WRITERS BEWARE
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Last updated July 24, 2007
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One of the best things we can do for fellow writers is to point out the dangers they can encounter... and, to their peril, ignore... in their eagerness to become published.

There are agents and publishers with troublesome histories of one sort or another. There are sites that provide both lists and other important information on these (see below). We have decided that our role is best defined by encouraging writers to take personal responsibility in these matters as in all others. Therefore, what follows is a quick discourse on going from writing to publication.

Be proactive. Pay attention. Do your homework. Don't be too eager.
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Know your Agent, Editor and Publisher
and what you can expect from each one.

See List of US Agents and the Book Doctor

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The first step in establishing a writing career is, of course, your commitment to your writing.

That's when the fun begins. Writers are artists, mostly, and the visonary side of writing should not be denied. But make no mistake, if you have a romantic notion of what the writing life is all about, and that notion excludes a serious look at what you need to know to ensure you won't get "taken," you are looking for trouble with a capital $$$.

* Take writing courses or go to a few seminars sponsored by colleges or universities. Do you live in a small town, away from the advantages big cities offer? In The Company of Writers is here to serve you.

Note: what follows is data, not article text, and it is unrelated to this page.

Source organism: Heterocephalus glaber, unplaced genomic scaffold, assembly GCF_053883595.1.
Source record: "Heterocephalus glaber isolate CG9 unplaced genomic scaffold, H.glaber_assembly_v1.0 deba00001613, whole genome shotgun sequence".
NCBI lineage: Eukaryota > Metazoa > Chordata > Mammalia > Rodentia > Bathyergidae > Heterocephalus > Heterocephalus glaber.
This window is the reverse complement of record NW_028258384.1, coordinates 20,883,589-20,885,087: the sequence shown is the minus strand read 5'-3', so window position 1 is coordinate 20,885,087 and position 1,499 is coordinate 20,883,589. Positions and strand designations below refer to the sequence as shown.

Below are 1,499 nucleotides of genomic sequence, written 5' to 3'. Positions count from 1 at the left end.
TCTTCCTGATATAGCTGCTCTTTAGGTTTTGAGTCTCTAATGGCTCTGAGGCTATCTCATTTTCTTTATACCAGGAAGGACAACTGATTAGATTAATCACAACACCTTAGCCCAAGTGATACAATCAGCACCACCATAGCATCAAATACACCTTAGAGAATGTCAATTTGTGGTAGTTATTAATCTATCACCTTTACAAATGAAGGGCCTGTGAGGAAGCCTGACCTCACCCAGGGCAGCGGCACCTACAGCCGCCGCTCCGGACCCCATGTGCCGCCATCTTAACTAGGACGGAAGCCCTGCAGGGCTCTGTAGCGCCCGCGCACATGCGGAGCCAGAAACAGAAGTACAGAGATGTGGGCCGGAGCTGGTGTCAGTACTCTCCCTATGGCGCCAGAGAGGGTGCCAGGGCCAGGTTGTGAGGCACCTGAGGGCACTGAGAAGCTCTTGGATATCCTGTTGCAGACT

* Join a writers' organization, learn the business of writing, participate in a critique group of experienced writers. Read the writers' magazines and how-to books. Find a trusted reader, (preferably not another writer), someone to review and comment on your work. Ask a teacher, or a book store owner, or your neighbor who reads a lot of books.

* Everyone needs an editor! No matter who you are or how wonderful your command of language, imagery, grammar, syntax, characterization, dialogue, etc., it is easy to miss errors, word repetition or awkward phrases, when you have looked at your work intensely for a long time. A fresh set of eyes, especially when backed up by a knowledgeable brain, can make the difference between a beautifully polished manuscript and one that just misses the mark. Only when you believe your manuscript is as good as you can make it, should you start looking for an agent or thinking about publishing. Don't be overanxious to get a book published.

* Go to your local bookstore or library and select reference materials on publishing and selling your work. There is a good amount to choose from. If you find an agent... or a publisher... that looks interesting to you, follow their guidelines, don't be cute. If you're a children's writer, unless you are also an expert illustrator, don't send pictures with your manuscript submission.

Give yourself the chance to experience the traditional route. It has its drawbacks, as does everything, but it can save you lots of other frustrations relative to learning the publishing business. If after a genuine effort you are getting nowhere, you can always self-publish. Know what your goals are with your writing but be aware that the stigma attached to self-publishing waxes and wanes in prominence and should be considered. There was a time when it was fully respected, and sometimes self-published books are picked up by the big houses. Compelling content and artistry, after all, still make a book shine no matter who published it.

If you are ready for an agent, remember, reputable agents don't ask for money for reading a manuscript. Once they have agreed to represent you, and after reading what you have sent them, some may ask for a reasonable up-front fee to cover expenses for the copying and mailing of your manuscript to potential publishers. But if this is the case, one of their responsibilities is to provide you with a documented expense report outlining how those funds were spent. You should expect progress reports, copies of letters they send to publishers, and the rejection letters if and when they come.